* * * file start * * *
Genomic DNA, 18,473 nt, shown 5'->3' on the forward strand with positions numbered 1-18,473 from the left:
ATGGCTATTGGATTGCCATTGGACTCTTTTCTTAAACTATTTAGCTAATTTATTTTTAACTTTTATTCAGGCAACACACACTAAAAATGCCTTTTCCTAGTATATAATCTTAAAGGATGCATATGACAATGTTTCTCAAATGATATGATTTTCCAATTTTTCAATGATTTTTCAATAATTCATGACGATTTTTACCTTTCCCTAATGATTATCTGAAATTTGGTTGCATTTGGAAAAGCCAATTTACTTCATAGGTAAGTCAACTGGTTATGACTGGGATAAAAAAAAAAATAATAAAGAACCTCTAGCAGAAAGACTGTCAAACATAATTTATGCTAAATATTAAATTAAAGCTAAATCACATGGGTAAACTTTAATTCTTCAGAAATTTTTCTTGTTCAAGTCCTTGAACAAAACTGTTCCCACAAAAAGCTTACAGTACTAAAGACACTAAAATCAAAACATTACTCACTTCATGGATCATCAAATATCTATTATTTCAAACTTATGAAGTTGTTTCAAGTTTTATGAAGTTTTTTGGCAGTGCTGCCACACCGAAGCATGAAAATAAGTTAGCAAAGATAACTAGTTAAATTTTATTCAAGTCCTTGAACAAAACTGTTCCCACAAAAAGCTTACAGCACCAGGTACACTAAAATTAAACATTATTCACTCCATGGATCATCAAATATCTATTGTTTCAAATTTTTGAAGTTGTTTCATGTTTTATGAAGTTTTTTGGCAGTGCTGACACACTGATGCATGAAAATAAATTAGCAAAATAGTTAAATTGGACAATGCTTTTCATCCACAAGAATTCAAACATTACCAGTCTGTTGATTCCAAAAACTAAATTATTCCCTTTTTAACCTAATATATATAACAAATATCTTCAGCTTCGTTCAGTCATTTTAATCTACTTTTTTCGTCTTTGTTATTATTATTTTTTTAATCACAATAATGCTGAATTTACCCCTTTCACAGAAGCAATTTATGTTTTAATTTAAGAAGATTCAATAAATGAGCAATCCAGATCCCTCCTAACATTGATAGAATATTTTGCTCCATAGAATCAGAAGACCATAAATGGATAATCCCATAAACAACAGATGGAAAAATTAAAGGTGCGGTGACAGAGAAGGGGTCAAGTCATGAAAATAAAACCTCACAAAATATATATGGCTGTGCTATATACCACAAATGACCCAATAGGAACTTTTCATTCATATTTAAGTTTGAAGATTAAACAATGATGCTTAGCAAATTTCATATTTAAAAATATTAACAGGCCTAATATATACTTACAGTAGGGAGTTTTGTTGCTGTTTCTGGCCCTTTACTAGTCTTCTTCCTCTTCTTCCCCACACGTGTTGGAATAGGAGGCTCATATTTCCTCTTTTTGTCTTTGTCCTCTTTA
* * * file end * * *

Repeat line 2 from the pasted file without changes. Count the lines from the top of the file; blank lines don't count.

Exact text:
ATGGCTATTGGATTGCCATTGGACTCTTTTCTTAAACTATTTAGCTAATTTATTTTTAACTTTTATTCAGGCAACACACACTAAAAATGCCTTTTCCTAGTATATAATCTTAAAGGATGCATATGACAATGTTTCTCAAATGATATGATTTTCCAATTTTTCAATGATTTTTCAATAATTCATGACGATTTTTACCTTTCCCTAATGATTATCTGAAATTTGGTTGCATTTGGAAAAGCCAATTTACTTCATAGGTAAGTCAACTGGTTATGACTGGGATAAAAAAAAAAATAATAAAGAACCTCTAGCAGAAAGACTGTCAAACATAATTTATGCTAAATATTAAATTAAAGCTAAATCACATGGGTAAACTTTAATTCTTCAGAAATTTTTCTTGTTCAAGTCCTTGAACAAAACTGTTCCCACAAAAAGCTTACAGTACTAAAGACACTAAAATCAAAACATTACTCACTTCATGGATCATCAAATATCTATTATTTCAAACTTATGAAGTTGTTTCAAGTTTTATGAAGTTTTTTGGCAGTGCTGCCACACCGAAGCATGAAAATAAGTTAGCAAAGATAACTAGTTAAATTTTATTCAAGTCCTTGAACAAAACTGTTCCCACAAAAAGCTTACAGCACCAGGTACACTAAAATTAAACATTATTCACTCCATGGATCATCAAATATCTATTGTTTCAAATTTTTGAAGTTGTTTCATGTTTTATGAAGTTTTTTGGCAGTGCTGACACACTGATGCATGAAAATAAATTAGCAAAATAGTTAAATTGGACAATGCTTTTCATCCACAAGAATTCAAACATTACCAGTCTGTTGATTCCAAAAACTAAATTATTCCCTTTTTAACCTAATATATATAACAAATATCTTCAGCTTCGTTCAGTCATTTTAATCTACTTTTTTCGTCTTTGTTATTATTATTTTTTTAATCACAATAATGCTGAATTTACCCCTTTCACAGAAGCAATTTATGTTTTAATTTAAGAAGATTCAATAAATGAGCAATCCAGATCCCTCCTAACATTGATAGAATATTTTGCTCCATAGAATCAGAAGACCATAAATGGATAATCCCATAAACAACAGATGGAAAAATTAAAGGTGCGGTGACAGAGAAGGGGTCAAGTCATGAAAATAAAACCTCACAAAATATATATGGCTGTGCTATATACCACAAATGACCCAATAGGAACTTTTCATTCATATTTAAGTTTGAAGATTAAACAATGATGCTTAGCAAATTTCATATTTAAAAATATTAACAGGCCTAATATATACTTACAGTAGGGAGTTTTGTTGCTGTTTCTGGCCCTTTACTAGTCTTCTTCCTCTTCTTCCCCACACGTGTTGGAATAGGAGGCTCATATTTCCTCTTTTTGTCTTTGTCCTCTTTA